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Null testing discussion (split from 'Is "High-End" audio a scam?') - Page 2

post #16 of 30
Quote:
Originally Posted by billybob_jcv View Post

Subtracting two signals does not tell you which is "better", only that there is a difference from your standard. 

 

Point being, that if there's no audible difference between two components, then there's nothing with which to assess which is "better," save for looks, features, design philosophy, etc., all of which can be assessed without listening at all.

 

And it's also worth noting that even if the null residual is audible, it doesn't necessarily mean that the difference between the two components will be audible.

 

Bill Waslo's blind test challenge is a pretty good illustration of this. In it, he uses two files each of the same piece of music. However one of them has a Sousa band added at something like 70dB below reference level. If you play the two files through his DiffMaker program, you can easily hear the Sousa band playing. However I don't believe anyone has been able to reliably hear the difference between the two files.

 

se

post #17 of 30
Quote:
Originally Posted by kiteki View Post

 

It won't work for finding the difference between two A/DC's either, or transducers for that matter.  If a transducer is a TV screen, let's say OLED versus LCD, you record both, and play them on an LCD, that doesn't work, same principle applies to the A/DC section.

With a sufficient colour space in the recording to exceed the ranges of both monitor outputs it's possible.

Record playback monitor one this is A

Record playback monitor two this is B.

Temporally align first frame.

Subtract luminance value from B to A.

 

Example Pixel location 250 X 250 at frame 30 has an RGB value of 150,150,150 for monitor one and 148,148,148 for monitor two. Subtraction leaves a difference of 2,2,2 too low to be visible but multiply the values by 20 and it becomes visible. You could play this difference back on anything.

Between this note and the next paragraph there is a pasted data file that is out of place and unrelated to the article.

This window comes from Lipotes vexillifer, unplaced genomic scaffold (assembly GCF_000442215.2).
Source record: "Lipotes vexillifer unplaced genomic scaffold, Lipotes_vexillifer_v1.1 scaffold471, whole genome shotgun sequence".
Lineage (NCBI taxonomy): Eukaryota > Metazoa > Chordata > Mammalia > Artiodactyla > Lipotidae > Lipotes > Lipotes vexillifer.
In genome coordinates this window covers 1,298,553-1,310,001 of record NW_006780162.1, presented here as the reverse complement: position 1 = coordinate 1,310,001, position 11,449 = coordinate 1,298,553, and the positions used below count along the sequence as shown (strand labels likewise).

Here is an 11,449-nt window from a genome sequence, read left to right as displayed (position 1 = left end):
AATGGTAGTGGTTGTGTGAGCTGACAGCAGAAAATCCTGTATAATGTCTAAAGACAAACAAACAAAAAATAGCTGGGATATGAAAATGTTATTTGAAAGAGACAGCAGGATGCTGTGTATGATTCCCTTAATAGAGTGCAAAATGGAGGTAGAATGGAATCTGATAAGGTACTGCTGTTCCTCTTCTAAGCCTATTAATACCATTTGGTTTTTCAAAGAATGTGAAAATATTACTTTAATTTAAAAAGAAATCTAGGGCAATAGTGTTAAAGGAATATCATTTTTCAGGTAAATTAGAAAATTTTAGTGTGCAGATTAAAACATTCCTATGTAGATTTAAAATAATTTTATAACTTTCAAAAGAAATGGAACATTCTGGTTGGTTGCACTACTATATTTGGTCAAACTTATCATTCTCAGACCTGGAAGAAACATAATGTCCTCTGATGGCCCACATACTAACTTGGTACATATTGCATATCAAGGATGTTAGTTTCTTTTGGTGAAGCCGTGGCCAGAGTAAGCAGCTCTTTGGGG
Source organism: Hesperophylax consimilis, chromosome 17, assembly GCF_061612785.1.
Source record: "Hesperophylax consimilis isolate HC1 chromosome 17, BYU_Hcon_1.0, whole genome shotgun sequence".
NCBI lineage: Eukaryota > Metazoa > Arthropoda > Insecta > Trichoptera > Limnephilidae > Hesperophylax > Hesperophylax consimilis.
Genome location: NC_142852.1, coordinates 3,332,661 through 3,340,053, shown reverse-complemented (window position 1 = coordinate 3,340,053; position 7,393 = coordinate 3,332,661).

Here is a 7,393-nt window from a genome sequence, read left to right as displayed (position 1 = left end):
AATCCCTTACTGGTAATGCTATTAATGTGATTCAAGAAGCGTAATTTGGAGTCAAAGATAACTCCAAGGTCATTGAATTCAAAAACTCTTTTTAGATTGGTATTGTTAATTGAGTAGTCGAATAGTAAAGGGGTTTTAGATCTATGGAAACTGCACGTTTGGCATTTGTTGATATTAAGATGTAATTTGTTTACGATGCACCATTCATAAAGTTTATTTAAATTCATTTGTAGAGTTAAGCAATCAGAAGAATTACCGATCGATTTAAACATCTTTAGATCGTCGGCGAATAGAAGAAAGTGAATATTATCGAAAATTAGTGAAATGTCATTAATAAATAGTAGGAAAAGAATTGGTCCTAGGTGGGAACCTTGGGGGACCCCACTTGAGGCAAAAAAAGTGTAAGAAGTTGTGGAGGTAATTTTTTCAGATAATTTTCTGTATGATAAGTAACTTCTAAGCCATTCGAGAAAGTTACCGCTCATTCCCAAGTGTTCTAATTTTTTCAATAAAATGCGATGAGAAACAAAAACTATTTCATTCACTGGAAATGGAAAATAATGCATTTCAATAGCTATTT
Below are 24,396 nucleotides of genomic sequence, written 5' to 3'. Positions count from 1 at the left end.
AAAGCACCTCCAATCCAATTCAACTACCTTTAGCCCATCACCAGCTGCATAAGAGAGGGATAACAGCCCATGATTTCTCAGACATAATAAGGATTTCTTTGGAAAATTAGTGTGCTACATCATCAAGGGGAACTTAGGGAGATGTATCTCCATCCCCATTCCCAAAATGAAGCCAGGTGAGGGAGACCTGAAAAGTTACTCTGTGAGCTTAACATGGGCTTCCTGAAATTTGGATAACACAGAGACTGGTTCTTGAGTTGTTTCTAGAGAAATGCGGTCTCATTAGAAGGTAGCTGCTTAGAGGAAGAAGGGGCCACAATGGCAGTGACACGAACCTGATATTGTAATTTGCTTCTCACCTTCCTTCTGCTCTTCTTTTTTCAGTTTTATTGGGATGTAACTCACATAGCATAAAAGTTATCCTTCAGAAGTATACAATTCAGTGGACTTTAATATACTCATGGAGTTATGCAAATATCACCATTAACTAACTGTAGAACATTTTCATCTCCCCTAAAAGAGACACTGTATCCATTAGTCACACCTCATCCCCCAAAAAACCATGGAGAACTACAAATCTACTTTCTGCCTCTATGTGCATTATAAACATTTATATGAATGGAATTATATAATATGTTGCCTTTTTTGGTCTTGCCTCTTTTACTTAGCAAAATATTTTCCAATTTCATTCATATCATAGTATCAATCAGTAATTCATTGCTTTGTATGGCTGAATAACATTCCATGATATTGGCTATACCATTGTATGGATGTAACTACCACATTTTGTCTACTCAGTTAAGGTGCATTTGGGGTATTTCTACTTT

post #18 of 30
Quote:
Originally Posted by JadeEast View Post

With a sufficient colour space in the recording to exceed the ranges of both monitor outputs it's possible.

Record playback monitor one this is A

Record playback monitor two this is B.

Temporally align first frame.

Subtract luminance value from B to A.

 

Example Pixel location 250 X 250 at frame 30 has an RGB value of 150,150,150 for monitor one and 148,148,148 for monitor two. Subtraction leaves a difference of 2,2,2 too low to be visible but multiply the values by 20 and it becomes visible. You could play this difference back on anything. 

 

How are you recording the pixels?  It's not enough to record the RGB values *sent* to the pixel - you would need to use a colorimeter to *measure* the RGB values displayed at that specific pixel location.  I don't think that's so easy, and measuring each pixel of a 1080P display, one pixel at a time, across multiple frames would take a while...

post #19 of 30

Yes, it would be impractical but it is theoretically possible. I'd use a camera and let compositing software take care of the "work." 

 

 

Warning: Spoiler! (Click to show)

Comp1.jpg


Edited by JadeEast - 7/10/12 at 11:54pm
post #20 of 30

Why are we talking about pixels?

 

se

post #21 of 30

It was proposed that null testing wasn't a valid way to examine the output of a number of things, the output of monitors was used as an example. By directly contesting the use of the example I was undermining the argument against null testing. 

post #22 of 30